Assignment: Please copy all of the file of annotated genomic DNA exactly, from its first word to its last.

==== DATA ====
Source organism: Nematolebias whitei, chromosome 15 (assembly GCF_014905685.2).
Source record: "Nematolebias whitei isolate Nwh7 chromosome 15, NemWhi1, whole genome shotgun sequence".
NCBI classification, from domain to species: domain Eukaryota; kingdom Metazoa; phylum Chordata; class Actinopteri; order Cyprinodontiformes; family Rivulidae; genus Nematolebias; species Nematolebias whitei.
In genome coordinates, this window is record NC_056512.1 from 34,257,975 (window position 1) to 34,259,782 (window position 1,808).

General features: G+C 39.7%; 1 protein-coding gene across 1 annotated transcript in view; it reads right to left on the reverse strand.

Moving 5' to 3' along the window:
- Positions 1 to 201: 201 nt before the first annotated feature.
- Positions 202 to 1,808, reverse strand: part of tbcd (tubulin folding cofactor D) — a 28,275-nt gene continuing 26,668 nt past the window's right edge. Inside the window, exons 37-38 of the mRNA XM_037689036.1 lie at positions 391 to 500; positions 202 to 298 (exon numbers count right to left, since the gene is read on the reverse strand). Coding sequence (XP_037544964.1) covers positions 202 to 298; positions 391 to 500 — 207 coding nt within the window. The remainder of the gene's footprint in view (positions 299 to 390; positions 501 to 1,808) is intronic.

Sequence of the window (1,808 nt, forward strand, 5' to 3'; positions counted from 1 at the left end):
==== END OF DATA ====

Source organism: Nematolebias whitei, chromosome 15 (assembly GCF_014905685.2).
Source record: "Nematolebias whitei isolate Nwh7 chromosome 15, NemWhi1, whole genome shotgun sequence".
NCBI classification, from domain to species: domain Eukaryota; kingdom Metazoa; phylum Chordata; class Actinopteri; order Cyprinodontiformes; family Rivulidae; genus Nematolebias; species Nematolebias whitei.
In genome coordinates, this window is record NC_056512.1 from 34,257,975 (window position 1) to 34,259,782 (window position 1,808).

General features: G+C 39.7%; 1 protein-coding gene across 1 annotated transcript in view; it reads right to left on the reverse strand.

Moving 5' to 3' along the window:
- Positions 1 to 201: 201 nt before the first annotated feature.
- Positions 202 to 1,808, reverse strand: part of tbcd (tubulin folding cofactor D) — a 28,275-nt gene continuing 26,668 nt past the window's right edge. Inside the window, exons 37-38 of the mRNA XM_037689036.1 lie at positions 391 to 500; positions 202 to 298 (exon numbers count right to left, since the gene is read on the reverse strand). Coding sequence (XP_037544964.1) covers positions 202 to 298; positions 391 to 500 — 207 coding nt within the window. The remainder of the gene's footprint in view (positions 299 to 390; positions 501 to 1,808) is intronic.

Sequence of the window (1,808 nt, forward strand, 5' to 3'; positions counted from 1 at the left end):